The effect of the Rossby wave thus appears as an effective force on the right hand sides of the evolution equations for and . Our use of the thickness-weighted means and in place of the unweighted means and eliminates a term that would otherwise appear in (5.1). This is similar to the transformed Eulerian mean (TEM) approach for stratified fluids (Andrews & McIntyre 1976a, 1978).

A further simplification is possible by assuming that geostrophic balance holds in the meridional momentum equation (5.1), since the meridional lengthscale and velocity component are both smaller than the zonal lengthscale and zonal velocity component. The same scaling argument is used in the semigeostrophic theory of atmospheric front formation. The time derivative of this meridional geostrophic balance condition gives

(5.0)

which can be used in place of (5.1) to obtain a closed system with (5.1) and (5.1).

We now evaluate these right hand sides using the equatorially trapped Rossby wave solutions in §4.1. These represent small perturbations about a state of rest with unit depth in dimensionless variables. The meridional velocity perturbation is , with defined by (4.1) and (4.1), and the constant sets the amplitude. The corresponding zonal velocity and thickness perturbations are and , where

(5.0)

for . The denominator in the expression for vanishes when . This gives the dispersion relation for equatorially trapped Kelvin waves, which are distinguished by having zero meridional velocity (), and frequencies in the absence of dissipation.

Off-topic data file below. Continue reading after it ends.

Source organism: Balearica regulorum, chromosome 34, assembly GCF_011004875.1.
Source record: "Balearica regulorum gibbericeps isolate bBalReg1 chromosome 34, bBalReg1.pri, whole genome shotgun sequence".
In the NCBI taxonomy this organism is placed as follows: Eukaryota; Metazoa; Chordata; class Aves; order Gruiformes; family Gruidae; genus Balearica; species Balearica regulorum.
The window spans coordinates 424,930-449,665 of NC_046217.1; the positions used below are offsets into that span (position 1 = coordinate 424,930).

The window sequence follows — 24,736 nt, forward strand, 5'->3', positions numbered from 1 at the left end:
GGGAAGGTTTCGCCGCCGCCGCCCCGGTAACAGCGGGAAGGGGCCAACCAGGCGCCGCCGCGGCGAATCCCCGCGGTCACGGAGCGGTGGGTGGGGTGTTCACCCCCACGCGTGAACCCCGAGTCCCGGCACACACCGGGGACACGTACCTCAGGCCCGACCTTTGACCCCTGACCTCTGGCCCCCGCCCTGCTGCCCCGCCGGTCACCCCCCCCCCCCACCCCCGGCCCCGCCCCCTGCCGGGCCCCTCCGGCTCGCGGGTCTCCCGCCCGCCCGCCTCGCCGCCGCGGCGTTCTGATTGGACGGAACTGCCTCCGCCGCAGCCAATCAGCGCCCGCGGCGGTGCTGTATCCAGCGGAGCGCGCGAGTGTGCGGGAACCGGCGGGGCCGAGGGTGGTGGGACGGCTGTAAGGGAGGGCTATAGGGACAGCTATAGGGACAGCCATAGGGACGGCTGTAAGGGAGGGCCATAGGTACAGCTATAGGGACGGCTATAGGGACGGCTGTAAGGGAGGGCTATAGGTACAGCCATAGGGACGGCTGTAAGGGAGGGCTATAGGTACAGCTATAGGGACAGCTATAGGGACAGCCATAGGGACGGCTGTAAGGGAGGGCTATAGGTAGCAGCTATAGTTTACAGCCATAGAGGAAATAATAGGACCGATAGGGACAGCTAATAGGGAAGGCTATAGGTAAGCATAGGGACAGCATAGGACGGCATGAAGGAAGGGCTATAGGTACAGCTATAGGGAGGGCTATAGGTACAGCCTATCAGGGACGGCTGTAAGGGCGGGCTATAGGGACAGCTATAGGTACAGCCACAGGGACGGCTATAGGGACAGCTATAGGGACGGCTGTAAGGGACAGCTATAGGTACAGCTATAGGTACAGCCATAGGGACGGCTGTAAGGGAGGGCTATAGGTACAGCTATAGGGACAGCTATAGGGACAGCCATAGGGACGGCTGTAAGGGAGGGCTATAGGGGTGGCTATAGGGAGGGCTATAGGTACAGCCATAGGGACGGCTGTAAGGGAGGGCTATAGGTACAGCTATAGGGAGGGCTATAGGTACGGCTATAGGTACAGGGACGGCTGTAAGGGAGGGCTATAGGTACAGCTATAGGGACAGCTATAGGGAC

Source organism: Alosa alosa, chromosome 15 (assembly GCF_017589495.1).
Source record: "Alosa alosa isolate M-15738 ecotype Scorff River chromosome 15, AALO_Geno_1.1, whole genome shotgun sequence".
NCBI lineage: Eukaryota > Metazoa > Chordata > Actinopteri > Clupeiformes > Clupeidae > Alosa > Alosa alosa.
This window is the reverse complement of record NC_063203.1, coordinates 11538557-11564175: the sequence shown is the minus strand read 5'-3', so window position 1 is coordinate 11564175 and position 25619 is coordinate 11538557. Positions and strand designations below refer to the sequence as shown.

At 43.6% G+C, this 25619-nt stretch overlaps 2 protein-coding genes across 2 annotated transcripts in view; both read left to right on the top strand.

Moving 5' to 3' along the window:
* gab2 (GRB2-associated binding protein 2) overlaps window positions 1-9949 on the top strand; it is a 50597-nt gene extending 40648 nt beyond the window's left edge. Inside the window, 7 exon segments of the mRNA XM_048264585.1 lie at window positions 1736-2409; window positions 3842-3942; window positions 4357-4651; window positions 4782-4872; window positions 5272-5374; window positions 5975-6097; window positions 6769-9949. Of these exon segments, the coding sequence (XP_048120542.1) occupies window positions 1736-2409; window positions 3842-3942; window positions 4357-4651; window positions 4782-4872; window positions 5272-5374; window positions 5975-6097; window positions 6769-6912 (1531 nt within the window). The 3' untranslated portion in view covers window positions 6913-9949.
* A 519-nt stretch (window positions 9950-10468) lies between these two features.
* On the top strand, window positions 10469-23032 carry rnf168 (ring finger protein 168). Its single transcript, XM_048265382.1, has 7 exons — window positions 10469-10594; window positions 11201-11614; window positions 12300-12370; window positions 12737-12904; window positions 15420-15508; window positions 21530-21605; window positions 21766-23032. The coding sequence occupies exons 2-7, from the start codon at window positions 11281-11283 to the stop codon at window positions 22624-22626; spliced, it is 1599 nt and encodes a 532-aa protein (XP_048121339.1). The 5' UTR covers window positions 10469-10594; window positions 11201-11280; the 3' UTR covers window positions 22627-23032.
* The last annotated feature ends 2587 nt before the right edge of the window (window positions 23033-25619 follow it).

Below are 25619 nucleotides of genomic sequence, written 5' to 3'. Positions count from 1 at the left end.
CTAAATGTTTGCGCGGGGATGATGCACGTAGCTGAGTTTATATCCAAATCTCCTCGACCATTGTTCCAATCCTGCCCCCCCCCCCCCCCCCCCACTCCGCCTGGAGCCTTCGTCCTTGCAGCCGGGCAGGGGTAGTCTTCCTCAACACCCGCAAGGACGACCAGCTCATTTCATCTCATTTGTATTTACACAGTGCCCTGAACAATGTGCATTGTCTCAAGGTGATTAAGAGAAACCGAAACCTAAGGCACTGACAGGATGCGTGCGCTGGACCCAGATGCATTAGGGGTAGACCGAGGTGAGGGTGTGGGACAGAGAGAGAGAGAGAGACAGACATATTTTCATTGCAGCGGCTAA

To allow a fair comparison between the effective forces generated by waves with different and values, we normalise the disturbance amplitudes by choosing so that

(5.0)

The left hand side of (5.1) is the quadratic approximation to the disturbance pseudoenergy, an exact conserved quantity of the unforced, non-dissipative shallow water equations that takes the above form when expanded for small-amplitude disturbances from a rest state of constant depth (Shepherd 1993). Using a standard formula for the average of a product of sinusoidal disturbances represented by the real parts of complex exponentials, we can compute the integrand in (5.1), and the terms on the right hand sides of (5.1) and (5.1), using

(5.0)

where the superscript denotes a complex conjugate, and similarly for the other quadratic combinations of , , .

Figures 11 and 11 show the two quantities and on the right hand side of (5.1), and their sum, for waves with and for dissipation by either Rayleigh friction (, ) or radiative relaxation (, ). The plots show the quantities divided by , or equivalently correspond to setting . The Reynolds stress vanishes for undamped waves, since , , and are then all real, while and are purely imaginary. The bolus velocity term is explicitly proportional to , and so vanishes for .

A perturbative analysis similar to that in §4.1 shows that the Reynolds stress is proportional to for small and . This explains the antisymmetry visible when comparing panel (a) with , panel (b) with , in each of figures 11 and 11. Increasing while holding , , fixed increases the magnitude of without changing its general shape, as does increasing or while holding and fixed.